Home iOS Android’s underappreciated upgrade advantage | Computerworld

Android’s underappreciated upgrade advantage | Computerworld


Well, gang, it’s that time of year again — time when a magical and revolutionary new iOS update is making its way into the world and everyone’s talking about how Android’s software upgrade standard is an embarrassment in comparison.

Now, look, you know me: I’m not gonna beat around the bush and tell you that the Android upgrade system is optimal — or even anything close to free from flaws. My annual Android Upgrade Report Card strips the situation of its velvety bathrobe and lays bare the cold, sobering truth, even when certain Android device-makers fight nail and tooth to convince us everything’s peachy.

As is almost always the case, though, the reality is far more nuanced than you’d be led to believe. Yes, the vast majority of Android device-makers are flat-out failing when it comes to keeping their devices consistently up to date with the latest Android version. Yes, that’s especially true when it comes to the oft-overlooked year-old flagship phone models, not to mention the sprawling galaxy of midrange and budget-level devices. And yes, even Google, as the sole Android hardware creator doing an all-around admirable job at providing timely and reliable software updates to its devices, could and should be supporting phones for far longer than it is (a shift that signs suggest could finally shape up soon, incidentally).

But still, the situation isn’t nearly as black and white as it appears. And the Apple-to-Android upgrade comparison, as I’ve put it before, is very much a case of comparing apples to oranges.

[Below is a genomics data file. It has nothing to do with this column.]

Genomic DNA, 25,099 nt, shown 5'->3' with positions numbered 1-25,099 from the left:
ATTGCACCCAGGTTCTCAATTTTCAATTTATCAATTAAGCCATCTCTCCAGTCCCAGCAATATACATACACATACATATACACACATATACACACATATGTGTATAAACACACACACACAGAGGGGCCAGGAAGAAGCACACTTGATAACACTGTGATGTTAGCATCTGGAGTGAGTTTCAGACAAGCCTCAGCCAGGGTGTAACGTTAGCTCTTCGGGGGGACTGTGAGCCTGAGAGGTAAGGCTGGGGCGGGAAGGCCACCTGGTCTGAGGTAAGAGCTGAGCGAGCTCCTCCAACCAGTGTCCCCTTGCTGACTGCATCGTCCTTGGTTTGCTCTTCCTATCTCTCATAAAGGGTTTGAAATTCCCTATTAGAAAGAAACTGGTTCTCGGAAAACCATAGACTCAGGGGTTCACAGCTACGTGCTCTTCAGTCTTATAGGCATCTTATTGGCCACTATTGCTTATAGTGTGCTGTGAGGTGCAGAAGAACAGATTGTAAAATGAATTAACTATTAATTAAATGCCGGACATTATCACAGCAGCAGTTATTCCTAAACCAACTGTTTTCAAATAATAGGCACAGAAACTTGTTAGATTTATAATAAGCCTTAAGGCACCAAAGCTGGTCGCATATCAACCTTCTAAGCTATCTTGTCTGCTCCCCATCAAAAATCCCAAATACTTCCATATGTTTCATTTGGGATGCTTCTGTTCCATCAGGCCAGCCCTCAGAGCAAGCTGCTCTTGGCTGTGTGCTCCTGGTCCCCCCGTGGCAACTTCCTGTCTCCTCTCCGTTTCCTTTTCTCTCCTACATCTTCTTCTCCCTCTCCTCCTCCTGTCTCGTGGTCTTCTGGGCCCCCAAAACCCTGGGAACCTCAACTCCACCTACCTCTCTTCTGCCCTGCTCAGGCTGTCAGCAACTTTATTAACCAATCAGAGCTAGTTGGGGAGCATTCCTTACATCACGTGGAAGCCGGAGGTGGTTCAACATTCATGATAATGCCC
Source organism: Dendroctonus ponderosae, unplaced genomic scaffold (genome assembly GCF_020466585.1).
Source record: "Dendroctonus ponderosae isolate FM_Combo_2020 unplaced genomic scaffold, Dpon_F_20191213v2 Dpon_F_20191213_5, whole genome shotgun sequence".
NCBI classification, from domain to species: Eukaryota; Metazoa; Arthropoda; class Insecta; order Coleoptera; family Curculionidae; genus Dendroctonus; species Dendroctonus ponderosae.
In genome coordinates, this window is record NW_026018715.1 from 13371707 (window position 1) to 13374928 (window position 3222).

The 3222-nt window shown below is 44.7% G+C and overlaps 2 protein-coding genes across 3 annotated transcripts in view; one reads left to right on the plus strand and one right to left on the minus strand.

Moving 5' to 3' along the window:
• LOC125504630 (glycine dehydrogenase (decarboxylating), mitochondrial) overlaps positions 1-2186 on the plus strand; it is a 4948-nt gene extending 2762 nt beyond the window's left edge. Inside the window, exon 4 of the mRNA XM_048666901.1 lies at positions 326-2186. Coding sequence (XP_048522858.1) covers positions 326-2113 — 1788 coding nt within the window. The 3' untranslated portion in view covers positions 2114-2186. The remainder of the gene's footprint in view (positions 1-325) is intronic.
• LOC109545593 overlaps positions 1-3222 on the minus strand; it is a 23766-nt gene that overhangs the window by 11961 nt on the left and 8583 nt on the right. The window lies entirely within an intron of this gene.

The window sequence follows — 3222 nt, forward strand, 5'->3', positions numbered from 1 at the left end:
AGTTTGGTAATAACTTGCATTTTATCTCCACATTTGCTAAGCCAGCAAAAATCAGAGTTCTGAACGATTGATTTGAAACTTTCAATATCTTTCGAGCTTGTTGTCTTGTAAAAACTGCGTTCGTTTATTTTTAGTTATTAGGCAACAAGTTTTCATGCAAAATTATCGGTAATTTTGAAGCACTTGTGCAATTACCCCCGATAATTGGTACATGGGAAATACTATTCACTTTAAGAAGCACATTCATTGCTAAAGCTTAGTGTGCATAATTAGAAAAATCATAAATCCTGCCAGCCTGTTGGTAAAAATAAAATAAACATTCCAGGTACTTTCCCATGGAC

The two-part tale of Android upgrades

Let’s start with the Android side of the equation, shall we? Most of the attention related to upgrades understandably revolves around Google’s shiny annual Android operating system updates. And you’d better believe those updates matter — not only for the interface enhancements they deliver but also for the under-the-hood improvements they provide in critically important areas areas like privacy, security, and performance.

But with Android, those operating system updates are only half the story. For well over a decade now, Google’s been pulling what were once core operating system elements out of the operating system proper and treating them as standalone apps instead. That means those elements — all of which are still considered part of the single-bundle operating system in the land of iOS — get updated numerous times a month, all throughout the year. And those updates reach every single Android device within a matter of days, regardless of which company made it or how long ago it was released.

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